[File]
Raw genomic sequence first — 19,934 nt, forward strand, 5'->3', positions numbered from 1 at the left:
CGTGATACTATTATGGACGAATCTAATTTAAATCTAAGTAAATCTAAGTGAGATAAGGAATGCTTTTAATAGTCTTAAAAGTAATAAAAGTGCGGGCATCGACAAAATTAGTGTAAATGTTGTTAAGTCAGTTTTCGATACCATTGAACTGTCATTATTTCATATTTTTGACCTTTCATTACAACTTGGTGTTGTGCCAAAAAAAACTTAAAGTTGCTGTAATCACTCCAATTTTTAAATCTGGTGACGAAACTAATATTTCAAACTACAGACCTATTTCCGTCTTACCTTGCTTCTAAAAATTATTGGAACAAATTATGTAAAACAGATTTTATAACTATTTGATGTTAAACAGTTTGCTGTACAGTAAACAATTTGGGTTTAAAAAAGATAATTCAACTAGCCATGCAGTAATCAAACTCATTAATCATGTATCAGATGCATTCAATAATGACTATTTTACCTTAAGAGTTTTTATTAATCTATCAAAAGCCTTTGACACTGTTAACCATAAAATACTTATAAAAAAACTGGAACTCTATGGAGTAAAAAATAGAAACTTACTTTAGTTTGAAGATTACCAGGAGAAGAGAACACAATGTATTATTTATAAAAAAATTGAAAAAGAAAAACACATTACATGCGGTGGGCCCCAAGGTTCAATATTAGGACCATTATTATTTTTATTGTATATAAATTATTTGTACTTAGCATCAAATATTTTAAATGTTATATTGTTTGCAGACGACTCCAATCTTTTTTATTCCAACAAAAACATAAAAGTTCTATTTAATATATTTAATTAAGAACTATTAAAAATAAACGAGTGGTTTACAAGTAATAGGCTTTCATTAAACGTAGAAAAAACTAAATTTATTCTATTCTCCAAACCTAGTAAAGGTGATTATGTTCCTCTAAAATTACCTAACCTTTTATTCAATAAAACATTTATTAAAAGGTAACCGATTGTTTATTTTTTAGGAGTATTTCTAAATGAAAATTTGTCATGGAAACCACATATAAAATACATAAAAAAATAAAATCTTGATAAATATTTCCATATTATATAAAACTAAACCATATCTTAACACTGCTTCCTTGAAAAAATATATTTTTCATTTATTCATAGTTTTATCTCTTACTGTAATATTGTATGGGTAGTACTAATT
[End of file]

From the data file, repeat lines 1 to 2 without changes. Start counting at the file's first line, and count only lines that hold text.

Raw genomic sequence first — 19,934 nt, forward strand, 5'->3', positions numbered from 1 at the left:
CGTGATACTATTATGGACGAATCTAATTTAAATCTAAGTAAATCTAAGTGAGATAAGGAATGCTTTTAATAGTCTTAAAAGTAATAAAAGTGCGGGCATCGACAAAATTAGTGTAAATGTTGTTAAGTCAGTTTTCGATACCATTGAACTGTCATTATTTCATATTTTTGACCTTTCATTACAACTTGGTGTTGTGCCAAAAAAAACTTAAAGTTGCTGTAATCACTCCAATTTTTAAATCTGGTGACGAAACTAATATTTCAAACTACAGACCTATTTCCGTCTTACCTTGCTTCTAAAAATTATTGGAACAAATTATGTAAAACAGATTTTATAACTATTTGATGTTAAACAGTTTGCTGTACAGTAAACAATTTGGGTTTAAAAAAGATAATTCAACTAGCCATGCAGTAATCAAACTCATTAATCATGTATCAGATGCATTCAATAATGACTATTTTACCTTAAGAGTTTTTATTAATCTATCAAAAGCCTTTGACACTGTTAACCATAAAATACTTATAAAAAAACTGGAACTCTATGGAGTAAAAAATAGAAACTTACTTTAGTTTGAAGATTACCAGGAGAAGAGAACACAATGTATTATTTATAAAAAAATTGAAAAAGAAAAACACATTACATGCGGTGGGCCCCAAGGTTCAATATTAGGACCATTATTATTTTTATTGTATATAAATTATTTGTACTTAGCATCAAATATTTTAAATGTTATATTGTTTGCAGACGACTCCAATCTTTTTTATTCCAACAAAAACATAAAAGTTCTATTTAATATATTTAATTAAGAACTATTAAAAATAAACGAGTGGTTTACAAGTAATAGGCTTTCATTAAACGTAGAAAAAACTAAATTTATTCTATTCTCCAAACCTAGTAAAGGTGATTATGTTCCTCTAAAATTACCTAACCTTTTATTCAATAAAACATTTATTAAAAGGTAACCGATTGTTTATTTTTTAGGAGTATTTCTAAATGAAAATTTGTCATGGAAACCACATATAAAATACATAAAAAAATAAAATCTTGATAAATATTTCCATATTATATAAAACTAAACCATATCTTAACACTGCTTCCTTGAAAAAATATATTTTTCATTTATTCATAGTTTTATCTCTTACTGTAATATTGTATGGGTAGTACTAATT